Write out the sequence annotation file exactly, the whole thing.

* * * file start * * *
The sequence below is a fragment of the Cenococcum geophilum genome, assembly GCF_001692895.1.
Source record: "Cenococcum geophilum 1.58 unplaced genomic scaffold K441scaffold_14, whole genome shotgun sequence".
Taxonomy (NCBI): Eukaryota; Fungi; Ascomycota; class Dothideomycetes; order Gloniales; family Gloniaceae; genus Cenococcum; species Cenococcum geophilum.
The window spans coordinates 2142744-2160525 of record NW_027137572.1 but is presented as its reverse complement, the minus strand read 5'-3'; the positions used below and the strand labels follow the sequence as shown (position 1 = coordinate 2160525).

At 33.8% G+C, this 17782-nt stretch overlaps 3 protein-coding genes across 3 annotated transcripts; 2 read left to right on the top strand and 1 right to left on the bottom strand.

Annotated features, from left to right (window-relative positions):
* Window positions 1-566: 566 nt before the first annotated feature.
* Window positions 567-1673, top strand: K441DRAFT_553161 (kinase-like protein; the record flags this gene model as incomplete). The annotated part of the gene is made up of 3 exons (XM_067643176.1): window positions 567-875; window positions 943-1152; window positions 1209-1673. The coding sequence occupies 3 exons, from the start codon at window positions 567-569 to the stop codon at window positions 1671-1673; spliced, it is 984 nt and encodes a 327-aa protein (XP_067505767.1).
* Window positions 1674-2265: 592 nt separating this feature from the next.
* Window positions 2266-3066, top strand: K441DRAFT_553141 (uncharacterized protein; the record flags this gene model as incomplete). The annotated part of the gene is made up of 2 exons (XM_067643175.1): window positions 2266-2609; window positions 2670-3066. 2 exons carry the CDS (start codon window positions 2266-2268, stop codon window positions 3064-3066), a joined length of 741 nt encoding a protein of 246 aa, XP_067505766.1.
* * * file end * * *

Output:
The sequence below is a fragment of the Cenococcum geophilum genome, assembly GCF_001692895.1.
Source record: "Cenococcum geophilum 1.58 unplaced genomic scaffold K441scaffold_14, whole genome shotgun sequence".
Taxonomy (NCBI): Eukaryota; Fungi; Ascomycota; class Dothideomycetes; order Gloniales; family Gloniaceae; genus Cenococcum; species Cenococcum geophilum.
The window spans coordinates 2142744-2160525 of record NW_027137572.1 but is presented as its reverse complement, the minus strand read 5'-3'; the positions used below and the strand labels follow the sequence as shown (position 1 = coordinate 2160525).

At 33.8% G+C, this 17782-nt stretch overlaps 3 protein-coding genes across 3 annotated transcripts; 2 read left to right on the top strand and 1 right to left on the bottom strand.

Annotated features, from left to right (window-relative positions):
* Window positions 1-566: 566 nt before the first annotated feature.
* Window positions 567-1673, top strand: K441DRAFT_553161 (kinase-like protein; the record flags this gene model as incomplete). The annotated part of the gene is made up of 3 exons (XM_067643176.1): window positions 567-875; window positions 943-1152; window positions 1209-1673. The coding sequence occupies 3 exons, from the start codon at window positions 567-569 to the stop codon at window positions 1671-1673; spliced, it is 984 nt and encodes a 327-aa protein (XP_067505767.1).
* Window positions 1674-2265: 592 nt separating this feature from the next.
* Window positions 2266-3066, top strand: K441DRAFT_553141 (uncharacterized protein; the record flags this gene model as incomplete). The annotated part of the gene is made up of 2 exons (XM_067643175.1): window positions 2266-2609; window positions 2670-3066. 2 exons carry the CDS (start codon window positions 2266-2268, stop codon window positions 3064-3066), a joined length of 741 nt encoding a protein of 246 aa, XP_067505766.1.